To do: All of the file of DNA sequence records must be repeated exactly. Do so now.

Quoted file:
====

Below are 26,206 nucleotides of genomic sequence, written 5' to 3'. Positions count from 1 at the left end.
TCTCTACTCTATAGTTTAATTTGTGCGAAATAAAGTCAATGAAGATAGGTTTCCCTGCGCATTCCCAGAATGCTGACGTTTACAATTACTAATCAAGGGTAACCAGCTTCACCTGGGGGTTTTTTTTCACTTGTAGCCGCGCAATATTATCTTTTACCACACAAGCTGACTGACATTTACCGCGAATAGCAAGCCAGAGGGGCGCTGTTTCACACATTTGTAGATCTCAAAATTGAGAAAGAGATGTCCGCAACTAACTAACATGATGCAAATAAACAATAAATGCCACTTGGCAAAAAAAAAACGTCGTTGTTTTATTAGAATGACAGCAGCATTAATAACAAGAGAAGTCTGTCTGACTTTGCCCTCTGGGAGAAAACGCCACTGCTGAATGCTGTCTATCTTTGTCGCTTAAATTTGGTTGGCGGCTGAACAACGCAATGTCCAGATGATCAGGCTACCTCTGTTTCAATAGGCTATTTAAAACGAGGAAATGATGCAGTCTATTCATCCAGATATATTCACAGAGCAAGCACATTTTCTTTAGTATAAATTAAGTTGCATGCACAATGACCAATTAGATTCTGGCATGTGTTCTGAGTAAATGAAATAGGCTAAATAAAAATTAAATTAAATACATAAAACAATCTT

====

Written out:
Below are 26,206 nucleotides of genomic sequence, written 5' to 3'. Positions count from 1 at the left end.
TCTCTACTCTATAGTTTAATTTGTGCGAAATAAAGTCAATGAAGATAGGTTTCCCTGCGCATTCCCAGAATGCTGACGTTTACAATTACTAATCAAGGGTAACCAGCTTCACCTGGGGGTTTTTTTTCACTTGTAGCCGCGCAATATTATCTTTTACCACACAAGCTGACTGACATTTACCGCGAATAGCAAGCCAGAGGGGCGCTGTTTCACACATTTGTAGATCTCAAAATTGAGAAAGAGATGTCCGCAACTAACTAACATGATGCAAATAAACAATAAATGCCACTTGGCAAAAAAAAAACGTCGTTGTTTTATTAGAATGACAGCAGCATTAATAACAAGAGAAGTCTGTCTGACTTTGCCCTCTGGGAGAAAACGCCACTGCTGAATGCTGTCTATCTTTGTCGCTTAAATTTGGTTGGCGGCTGAACAACGCAATGTCCAGATGATCAGGCTACCTCTGTTTCAATAGGCTATTTAAAACGAGGAAATGATGCAGTCTATTCATCCAGATATATTCACAGAGCAAGCACATTTTCTTTAGTATAAATTAAGTTGCATGCACAATGACCAATTAGATTCTGGCATGTGTTCTGAGTAAATGAAATAGGCTAAATAAAAATTAAATTAAATACATAAAACAATCTT